This past week, we finished our second chemistry unit on the Properties of Matter. We explored physical properties (which do not change what the object is) and chemical properties. We did a lot of hands-on activities exploring density and determining the density of various materials.
At the beginning of the year, we spent time first exploring the different states of matter. Then, in this unit we dove into more detail about how matter is classified. Just as scientists classify the living world, they also divide the non-living world into categories. We looked closely at matter: pure substances and mixtures.
- Elements & Compounds
- Overview of the Periodic Table
- Physical and Chemical Properties
- Activities on Density
- Mixtures: Solutions, Colloids and Suspensions
- Solutions: Solvent, Solutes, Saturation Point
We knew from our previous unit that matter is everything that has weight and takes up space. We went on to talk about elements, compounds and mixtures. Elements, of course, consist of just one type of atom while compounds are made of one type of molecule.
We read from a couple different science books including this one: Elements and Compounds, Building Blocks of Matter (affiliate link).
We also worked through a number of worksheets I made for the kids. (And we used review cards to go over the material we had learned as we progressed through this unit.)
We spent time talking about the organization Periodic Table again. (We did a chemistry unit last year that went into detail about the Periodic Table last year as well. I’ll link to some of those posts below). We talked about the four main groups – alkali metals, alkaline Earth metals, halogens and noble gases.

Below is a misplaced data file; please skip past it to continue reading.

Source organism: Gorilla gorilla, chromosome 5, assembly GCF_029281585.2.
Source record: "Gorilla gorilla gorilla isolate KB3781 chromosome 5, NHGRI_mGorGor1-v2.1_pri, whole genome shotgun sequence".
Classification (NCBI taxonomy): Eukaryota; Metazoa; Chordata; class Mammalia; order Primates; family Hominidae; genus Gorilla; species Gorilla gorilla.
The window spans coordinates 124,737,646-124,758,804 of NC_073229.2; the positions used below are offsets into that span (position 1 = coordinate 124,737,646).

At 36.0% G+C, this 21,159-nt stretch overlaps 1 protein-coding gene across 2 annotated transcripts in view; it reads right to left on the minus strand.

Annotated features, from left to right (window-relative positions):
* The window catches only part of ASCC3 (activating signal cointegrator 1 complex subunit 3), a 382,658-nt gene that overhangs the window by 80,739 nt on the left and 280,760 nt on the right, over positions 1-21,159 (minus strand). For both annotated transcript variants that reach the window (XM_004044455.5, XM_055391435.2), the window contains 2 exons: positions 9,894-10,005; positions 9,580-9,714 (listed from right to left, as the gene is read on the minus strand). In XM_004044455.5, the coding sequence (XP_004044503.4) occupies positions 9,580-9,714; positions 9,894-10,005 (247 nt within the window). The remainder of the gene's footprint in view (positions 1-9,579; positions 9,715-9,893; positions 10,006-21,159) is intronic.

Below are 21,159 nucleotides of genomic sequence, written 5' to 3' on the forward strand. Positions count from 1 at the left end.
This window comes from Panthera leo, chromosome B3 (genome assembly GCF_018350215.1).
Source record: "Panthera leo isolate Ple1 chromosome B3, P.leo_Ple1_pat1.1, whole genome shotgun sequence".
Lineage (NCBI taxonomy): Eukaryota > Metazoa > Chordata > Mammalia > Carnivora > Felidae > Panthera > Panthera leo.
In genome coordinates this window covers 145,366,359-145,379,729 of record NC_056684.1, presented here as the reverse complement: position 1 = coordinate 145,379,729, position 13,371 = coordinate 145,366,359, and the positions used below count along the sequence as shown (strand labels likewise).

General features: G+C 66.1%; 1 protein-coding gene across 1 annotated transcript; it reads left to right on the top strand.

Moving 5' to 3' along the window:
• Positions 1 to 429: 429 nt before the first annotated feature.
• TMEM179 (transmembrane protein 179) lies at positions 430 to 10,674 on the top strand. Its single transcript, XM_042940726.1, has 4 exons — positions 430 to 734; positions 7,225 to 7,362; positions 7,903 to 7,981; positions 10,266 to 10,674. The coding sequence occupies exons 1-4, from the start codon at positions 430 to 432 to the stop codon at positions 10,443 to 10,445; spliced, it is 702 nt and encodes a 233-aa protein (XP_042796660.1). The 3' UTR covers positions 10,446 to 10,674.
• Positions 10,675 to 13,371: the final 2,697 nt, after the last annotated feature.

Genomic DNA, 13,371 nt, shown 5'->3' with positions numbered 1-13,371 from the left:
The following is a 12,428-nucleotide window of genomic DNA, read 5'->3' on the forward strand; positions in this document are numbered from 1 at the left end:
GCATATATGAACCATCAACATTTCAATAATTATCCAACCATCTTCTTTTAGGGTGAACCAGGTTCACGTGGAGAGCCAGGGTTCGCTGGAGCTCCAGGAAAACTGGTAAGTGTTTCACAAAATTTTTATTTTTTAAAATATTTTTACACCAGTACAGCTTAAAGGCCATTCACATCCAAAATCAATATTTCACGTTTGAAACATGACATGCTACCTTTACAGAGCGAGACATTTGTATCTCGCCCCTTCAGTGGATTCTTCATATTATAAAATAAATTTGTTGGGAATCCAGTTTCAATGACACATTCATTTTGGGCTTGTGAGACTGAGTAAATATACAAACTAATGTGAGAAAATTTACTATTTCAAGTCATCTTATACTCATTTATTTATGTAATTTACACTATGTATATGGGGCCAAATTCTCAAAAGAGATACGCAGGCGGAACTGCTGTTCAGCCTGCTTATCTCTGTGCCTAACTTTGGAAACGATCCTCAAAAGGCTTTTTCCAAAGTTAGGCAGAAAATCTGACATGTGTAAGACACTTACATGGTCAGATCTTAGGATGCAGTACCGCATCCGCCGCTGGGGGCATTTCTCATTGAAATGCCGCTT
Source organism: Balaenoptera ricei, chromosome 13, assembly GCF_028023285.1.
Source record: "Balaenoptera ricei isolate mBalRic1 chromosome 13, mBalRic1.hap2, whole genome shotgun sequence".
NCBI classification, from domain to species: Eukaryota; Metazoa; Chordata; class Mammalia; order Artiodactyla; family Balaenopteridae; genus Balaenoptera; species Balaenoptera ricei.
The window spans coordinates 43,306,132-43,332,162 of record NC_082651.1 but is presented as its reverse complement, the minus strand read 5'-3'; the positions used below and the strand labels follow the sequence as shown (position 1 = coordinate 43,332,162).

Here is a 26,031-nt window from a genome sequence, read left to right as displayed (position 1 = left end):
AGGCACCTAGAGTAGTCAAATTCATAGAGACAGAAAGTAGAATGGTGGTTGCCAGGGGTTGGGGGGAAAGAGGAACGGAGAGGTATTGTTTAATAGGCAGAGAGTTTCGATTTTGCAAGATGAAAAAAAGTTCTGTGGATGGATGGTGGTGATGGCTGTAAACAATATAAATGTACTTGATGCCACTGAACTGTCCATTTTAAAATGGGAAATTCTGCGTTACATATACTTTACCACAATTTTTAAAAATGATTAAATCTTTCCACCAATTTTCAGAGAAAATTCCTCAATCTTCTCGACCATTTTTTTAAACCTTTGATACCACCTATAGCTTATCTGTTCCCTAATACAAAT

And, we also spent time talking about metals vs. non-metals. The kids really enjoyed talking about the major elements we have in our body and those that are toxic to humans!
We also spent one day talking about molecular vs. structural formulas again.
Here are a couple of those (of course, the packet contains the answer sheets as well).
Next, we went on to talk about the physical properties of matter. We spent several days brainstorming this list… how we can tell different substances from another. Things like… Size, Density, Mass, Volume, Color, Freezing point, Boiling point, Viscosity, Flexibility. Over the course of several days we wrote out our list (and continued reviewing some of our chemistry cards).
Then, came the really fun hands-on part of this unit! We did a number of activities on density. I won’t go into much detail here (I explained these in the packet), but we did activities a density cube set and equal mass, different substances set.
We also spent time building molecules in this unit:
We purchased a number of science materials specifically for this unit.
Are these totally necessary? (I know many homeschoolers are on a tight budget.) Well, at this point I have two middle school-age kids so I really felt like doing some lab work with calculations (and a lab report) were important skills for them to build. At the very least, you would need a graduated cylinder and a scale to be able to make calculations about density.
Also, it is really important that kids start to become familiar with how molecules are put together. This will be really important as they move into high school chemistry.
Materials we used in this unit: (These are affiliate links)
- Molecular Model Kit for building molecules (see pages 72-84 in the packet)
- Graduated cylinder set: We got this glass graduated cylinder set: Karter Scientific Glass Graduated Cylinder 3 Piece Set 10, 50 & 100ml